That's a lot of questions, I'll try to answer at least some of them.
No display can handle YCbCr-data so I guess everything gets converted to RGB somewhere.
All displays use RGB. On LCDs each pixel consists of three subpixels in three basic colors. So you're right, everything must be converted to RGB to be displayed.
If I do the YCbCr- to RGB-conversion, am I guaranteed that the pixel-values I have are the ones being displayed?
It depends what you mean. You are guaranteed that exact results of the conversion are displayed. So it depends on the results of conversion and those depend on the gamma you're using.
is there a way to have as much control as possible over the "pipeline" to the display (i.e. my pixels do not get converted on the way) I'm thinking perhaps nvidia/gpu/opengl and moving everything as close to the HW as possible; then for my graphic-card at least I know what I'm looking at.
Once the image is converted to RGB, it's not modified anymore (unless you use f.lux or similar software). It doesn't really matter if it's closer to hardware or not, it's just a bunch of pixels and nothing will modify them after conversion to RGB (unless you ask something to, like with the mentioned f.lux, color correction software or video editing programs that can apply color filters).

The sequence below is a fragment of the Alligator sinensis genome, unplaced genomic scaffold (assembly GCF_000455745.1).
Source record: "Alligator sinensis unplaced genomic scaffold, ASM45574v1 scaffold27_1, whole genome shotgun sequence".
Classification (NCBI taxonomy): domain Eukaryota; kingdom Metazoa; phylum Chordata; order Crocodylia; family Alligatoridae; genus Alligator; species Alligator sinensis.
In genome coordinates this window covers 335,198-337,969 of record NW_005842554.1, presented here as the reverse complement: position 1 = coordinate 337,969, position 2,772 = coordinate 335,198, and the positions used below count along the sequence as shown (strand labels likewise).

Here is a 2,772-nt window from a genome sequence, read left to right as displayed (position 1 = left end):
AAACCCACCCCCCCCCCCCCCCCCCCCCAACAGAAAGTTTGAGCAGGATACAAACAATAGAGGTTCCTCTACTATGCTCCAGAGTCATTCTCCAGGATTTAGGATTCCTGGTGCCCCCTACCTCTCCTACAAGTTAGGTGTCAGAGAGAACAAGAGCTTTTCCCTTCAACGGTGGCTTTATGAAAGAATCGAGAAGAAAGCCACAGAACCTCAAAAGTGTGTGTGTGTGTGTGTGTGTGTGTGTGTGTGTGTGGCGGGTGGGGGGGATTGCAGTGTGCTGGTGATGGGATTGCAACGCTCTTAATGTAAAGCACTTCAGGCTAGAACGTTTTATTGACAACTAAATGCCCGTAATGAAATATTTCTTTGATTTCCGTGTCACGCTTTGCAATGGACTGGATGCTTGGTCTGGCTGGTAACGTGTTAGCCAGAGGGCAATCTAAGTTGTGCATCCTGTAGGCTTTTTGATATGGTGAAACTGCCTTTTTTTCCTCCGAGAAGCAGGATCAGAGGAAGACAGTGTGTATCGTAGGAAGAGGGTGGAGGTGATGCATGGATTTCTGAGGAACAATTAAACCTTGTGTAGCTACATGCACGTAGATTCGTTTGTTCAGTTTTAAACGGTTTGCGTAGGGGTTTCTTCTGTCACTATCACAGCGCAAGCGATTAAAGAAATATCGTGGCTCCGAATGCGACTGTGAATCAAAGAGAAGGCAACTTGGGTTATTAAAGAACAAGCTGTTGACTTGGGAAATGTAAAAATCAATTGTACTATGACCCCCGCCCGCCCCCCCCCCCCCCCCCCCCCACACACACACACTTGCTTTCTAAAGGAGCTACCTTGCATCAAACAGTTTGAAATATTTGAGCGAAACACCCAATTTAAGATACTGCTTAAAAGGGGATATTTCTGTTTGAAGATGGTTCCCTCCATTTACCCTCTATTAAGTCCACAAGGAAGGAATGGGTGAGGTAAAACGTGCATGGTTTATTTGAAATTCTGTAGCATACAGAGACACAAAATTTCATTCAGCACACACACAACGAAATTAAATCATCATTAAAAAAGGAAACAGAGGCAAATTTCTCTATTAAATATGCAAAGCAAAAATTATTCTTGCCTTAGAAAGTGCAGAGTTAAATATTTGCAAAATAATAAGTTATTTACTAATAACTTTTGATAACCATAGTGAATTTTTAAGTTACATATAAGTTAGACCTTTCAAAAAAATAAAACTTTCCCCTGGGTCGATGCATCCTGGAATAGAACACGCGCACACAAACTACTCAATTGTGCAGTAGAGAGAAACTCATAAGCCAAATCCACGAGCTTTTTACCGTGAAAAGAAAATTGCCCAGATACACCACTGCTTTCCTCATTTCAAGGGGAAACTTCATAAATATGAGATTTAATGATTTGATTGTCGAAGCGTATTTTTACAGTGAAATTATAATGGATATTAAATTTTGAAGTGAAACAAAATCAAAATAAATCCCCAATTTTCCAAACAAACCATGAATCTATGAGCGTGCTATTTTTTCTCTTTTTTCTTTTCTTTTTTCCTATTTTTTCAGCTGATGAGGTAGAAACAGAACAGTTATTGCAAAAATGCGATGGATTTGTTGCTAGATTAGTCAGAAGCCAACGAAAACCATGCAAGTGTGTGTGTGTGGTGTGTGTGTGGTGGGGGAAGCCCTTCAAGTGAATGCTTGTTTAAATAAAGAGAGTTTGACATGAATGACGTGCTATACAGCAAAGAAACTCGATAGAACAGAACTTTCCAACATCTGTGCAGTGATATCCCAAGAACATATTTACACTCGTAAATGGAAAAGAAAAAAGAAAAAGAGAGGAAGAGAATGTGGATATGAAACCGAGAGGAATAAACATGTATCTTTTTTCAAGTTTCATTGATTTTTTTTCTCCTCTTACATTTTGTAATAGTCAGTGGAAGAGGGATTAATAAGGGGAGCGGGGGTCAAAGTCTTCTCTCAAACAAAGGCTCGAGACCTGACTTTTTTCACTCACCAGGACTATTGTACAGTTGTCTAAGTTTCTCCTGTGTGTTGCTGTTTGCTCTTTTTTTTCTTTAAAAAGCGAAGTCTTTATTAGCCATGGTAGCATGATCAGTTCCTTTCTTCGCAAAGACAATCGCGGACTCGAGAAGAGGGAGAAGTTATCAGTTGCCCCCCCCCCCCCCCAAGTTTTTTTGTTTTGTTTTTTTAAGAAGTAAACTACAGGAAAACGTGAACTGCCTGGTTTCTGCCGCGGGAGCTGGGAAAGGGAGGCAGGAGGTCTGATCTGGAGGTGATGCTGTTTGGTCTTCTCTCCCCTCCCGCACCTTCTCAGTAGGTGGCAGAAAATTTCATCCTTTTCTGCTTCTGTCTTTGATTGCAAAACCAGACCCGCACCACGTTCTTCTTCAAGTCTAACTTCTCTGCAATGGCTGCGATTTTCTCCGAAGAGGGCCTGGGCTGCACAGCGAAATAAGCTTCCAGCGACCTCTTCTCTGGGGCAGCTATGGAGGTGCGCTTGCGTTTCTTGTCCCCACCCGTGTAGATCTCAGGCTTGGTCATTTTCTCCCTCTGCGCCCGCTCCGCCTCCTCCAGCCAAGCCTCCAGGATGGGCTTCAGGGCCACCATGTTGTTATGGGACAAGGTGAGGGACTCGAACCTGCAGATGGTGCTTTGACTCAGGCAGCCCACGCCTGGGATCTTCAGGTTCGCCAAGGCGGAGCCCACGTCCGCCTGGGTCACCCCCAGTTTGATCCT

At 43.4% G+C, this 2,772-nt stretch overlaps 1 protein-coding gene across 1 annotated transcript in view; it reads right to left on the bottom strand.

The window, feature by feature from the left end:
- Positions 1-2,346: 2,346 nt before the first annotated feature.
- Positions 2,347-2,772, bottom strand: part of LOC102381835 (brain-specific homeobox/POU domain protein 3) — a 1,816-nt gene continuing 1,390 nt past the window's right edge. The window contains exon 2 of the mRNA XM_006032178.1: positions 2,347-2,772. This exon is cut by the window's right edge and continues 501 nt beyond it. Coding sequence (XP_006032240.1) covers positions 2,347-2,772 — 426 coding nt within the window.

YCbCr is 8bpp and I'm thinking 32-bit RGB 4:4:4.
I think you're mixing few things up or I don't get what you mean. First, 32-bit RGB can't be 4:4:4, because you can't equally split 32 bits to 3 color channels. (10 bits for R, 11 bits for G, 11 bits for B?) 32-bit RGB actually consists of three 8-bit color channels and one 8-bit transparency channel. Videos don't have transparency, so they work with 24-bit RGB. (8 bits for each channel)
I don't know how YCbCr is saved in digital format, but I'm sure it's not 8-bit, at least assuming we're talking about total size of a pixel. (if you mean 8-bit color channels, then it's exactly as much as in RGB) 8-bit pixels could hold up to 256 colors. 24-bit RGB is over 16 million colors.
Is there a RGB-format that is native for graphics card and that doesn't require any further conversion?
So you want raw, uncompressed RGB pixels? Well, there are such picture and video formats, but uncompressed videos take up really A LOT of space. Let's do a quick calculation for a 24-bit 24fps 1080p video:
3B * 1920px * 1080px * 24fps = 149299200B
So every second of raw uncompressed 1080p video weights over 140 MB. It means you could have up to 5 and a half minute of video on an industry-standard Blu-Ray disc. Not really a good deal I think ;)